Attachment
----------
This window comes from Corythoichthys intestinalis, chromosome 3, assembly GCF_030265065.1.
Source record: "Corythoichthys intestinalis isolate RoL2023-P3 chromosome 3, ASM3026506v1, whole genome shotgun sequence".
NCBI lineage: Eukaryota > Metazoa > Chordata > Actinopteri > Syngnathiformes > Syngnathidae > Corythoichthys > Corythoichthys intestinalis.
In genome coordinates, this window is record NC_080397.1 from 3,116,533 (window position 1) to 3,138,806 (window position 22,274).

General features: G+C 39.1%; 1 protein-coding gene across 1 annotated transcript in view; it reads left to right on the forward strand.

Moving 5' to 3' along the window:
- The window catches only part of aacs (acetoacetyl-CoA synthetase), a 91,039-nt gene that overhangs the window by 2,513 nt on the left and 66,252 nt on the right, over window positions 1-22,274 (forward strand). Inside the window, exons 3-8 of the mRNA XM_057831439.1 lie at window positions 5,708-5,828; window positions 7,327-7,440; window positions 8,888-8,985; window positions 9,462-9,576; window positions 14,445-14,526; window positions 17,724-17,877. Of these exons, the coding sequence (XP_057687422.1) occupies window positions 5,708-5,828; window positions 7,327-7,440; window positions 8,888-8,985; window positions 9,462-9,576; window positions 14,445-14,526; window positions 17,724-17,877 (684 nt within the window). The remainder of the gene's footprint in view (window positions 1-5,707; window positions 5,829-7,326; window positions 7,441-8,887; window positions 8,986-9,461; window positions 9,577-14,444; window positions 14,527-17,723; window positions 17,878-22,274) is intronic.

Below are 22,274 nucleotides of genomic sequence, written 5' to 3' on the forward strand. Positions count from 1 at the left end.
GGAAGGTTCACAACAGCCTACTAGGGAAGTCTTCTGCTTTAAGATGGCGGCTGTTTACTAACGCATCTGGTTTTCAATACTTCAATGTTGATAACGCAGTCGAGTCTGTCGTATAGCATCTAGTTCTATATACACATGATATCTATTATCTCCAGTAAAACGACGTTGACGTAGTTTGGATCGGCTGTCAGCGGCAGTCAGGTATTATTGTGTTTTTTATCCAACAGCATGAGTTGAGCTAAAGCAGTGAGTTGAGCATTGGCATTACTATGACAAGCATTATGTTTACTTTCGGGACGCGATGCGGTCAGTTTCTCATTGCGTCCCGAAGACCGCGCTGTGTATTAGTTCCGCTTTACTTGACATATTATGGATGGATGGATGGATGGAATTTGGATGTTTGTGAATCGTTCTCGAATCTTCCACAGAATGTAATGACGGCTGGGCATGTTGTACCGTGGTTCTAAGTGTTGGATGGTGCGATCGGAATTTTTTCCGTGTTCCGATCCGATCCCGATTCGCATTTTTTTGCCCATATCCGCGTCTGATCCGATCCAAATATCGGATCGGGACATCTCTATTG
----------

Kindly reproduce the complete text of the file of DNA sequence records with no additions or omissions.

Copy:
This window comes from Corythoichthys intestinalis, chromosome 3, assembly GCF_030265065.1.
Source record: "Corythoichthys intestinalis isolate RoL2023-P3 chromosome 3, ASM3026506v1, whole genome shotgun sequence".
NCBI lineage: Eukaryota > Metazoa > Chordata > Actinopteri > Syngnathiformes > Syngnathidae > Corythoichthys > Corythoichthys intestinalis.
In genome coordinates, this window is record NC_080397.1 from 3,116,533 (window position 1) to 3,138,806 (window position 22,274).

General features: G+C 39.1%; 1 protein-coding gene across 1 annotated transcript in view; it reads left to right on the forward strand.

Moving 5' to 3' along the window:
- The window catches only part of aacs (acetoacetyl-CoA synthetase), a 91,039-nt gene that overhangs the window by 2,513 nt on the left and 66,252 nt on the right, over window positions 1-22,274 (forward strand). Inside the window, exons 3-8 of the mRNA XM_057831439.1 lie at window positions 5,708-5,828; window positions 7,327-7,440; window positions 8,888-8,985; window positions 9,462-9,576; window positions 14,445-14,526; window positions 17,724-17,877. Of these exons, the coding sequence (XP_057687422.1) occupies window positions 5,708-5,828; window positions 7,327-7,440; window positions 8,888-8,985; window positions 9,462-9,576; window positions 14,445-14,526; window positions 17,724-17,877 (684 nt within the window). The remainder of the gene's footprint in view (window positions 1-5,707; window positions 5,829-7,326; window positions 7,441-8,887; window positions 8,986-9,461; window positions 9,577-14,444; window positions 14,527-17,723; window positions 17,878-22,274) is intronic.

Below are 22,274 nucleotides of genomic sequence, written 5' to 3' on the forward strand. Positions count from 1 at the left end.
GGAAGGTTCACAACAGCCTACTAGGGAAGTCTTCTGCTTTAAGATGGCGGCTGTTTACTAACGCATCTGGTTTTCAATACTTCAATGTTGATAACGCAGTCGAGTCTGTCGTATAGCATCTAGTTCTATATACACATGATATCTATTATCTCCAGTAAAACGACGTTGACGTAGTTTGGATCGGCTGTCAGCGGCAGTCAGGTATTATTGTGTTTTTTATCCAACAGCATGAGTTGAGCTAAAGCAGTGAGTTGAGCATTGGCATTACTATGACAAGCATTATGTTTACTTTCGGGACGCGATGCGGTCAGTTTCTCATTGCGTCCCGAAGACCGCGCTGTGTATTAGTTCCGCTTTACTTGACATATTATGGATGGATGGATGGATGGAATTTGGATGTTTGTGAATCGTTCTCGAATCTTCCACAGAATGTAATGACGGCTGGGCATGTTGTACCGTGGTTCTAAGTGTTGGATGGTGCGATCGGAATTTTTTCCGTGTTCCGATCCGATCCCGATTCGCATTTTTTTGCCCATATCCGCGTCTGATCCGATCCAAATATCGGATCGGGACATCTCTATTG